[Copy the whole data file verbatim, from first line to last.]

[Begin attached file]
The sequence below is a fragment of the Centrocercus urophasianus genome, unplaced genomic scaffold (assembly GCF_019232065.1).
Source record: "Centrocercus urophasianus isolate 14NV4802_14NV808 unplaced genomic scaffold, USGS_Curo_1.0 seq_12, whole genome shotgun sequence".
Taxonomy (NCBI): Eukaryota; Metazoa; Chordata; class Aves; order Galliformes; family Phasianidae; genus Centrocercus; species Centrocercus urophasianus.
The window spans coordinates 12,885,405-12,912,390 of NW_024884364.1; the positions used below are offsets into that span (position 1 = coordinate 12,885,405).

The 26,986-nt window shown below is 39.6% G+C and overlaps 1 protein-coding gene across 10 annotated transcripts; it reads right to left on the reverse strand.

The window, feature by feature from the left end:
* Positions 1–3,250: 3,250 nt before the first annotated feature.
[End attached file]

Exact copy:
The sequence below is a fragment of the Centrocercus urophasianus genome, unplaced genomic scaffold (assembly GCF_019232065.1).
Source record: "Centrocercus urophasianus isolate 14NV4802_14NV808 unplaced genomic scaffold, USGS_Curo_1.0 seq_12, whole genome shotgun sequence".
Taxonomy (NCBI): Eukaryota; Metazoa; Chordata; class Aves; order Galliformes; family Phasianidae; genus Centrocercus; species Centrocercus urophasianus.
The window spans coordinates 12,885,405-12,912,390 of NW_024884364.1; the positions used below are offsets into that span (position 1 = coordinate 12,885,405).

The 26,986-nt window shown below is 39.6% G+C and overlaps 1 protein-coding gene across 10 annotated transcripts; it reads right to left on the reverse strand.

The window, feature by feature from the left end:
* Positions 1–3,250: 3,250 nt before the first annotated feature.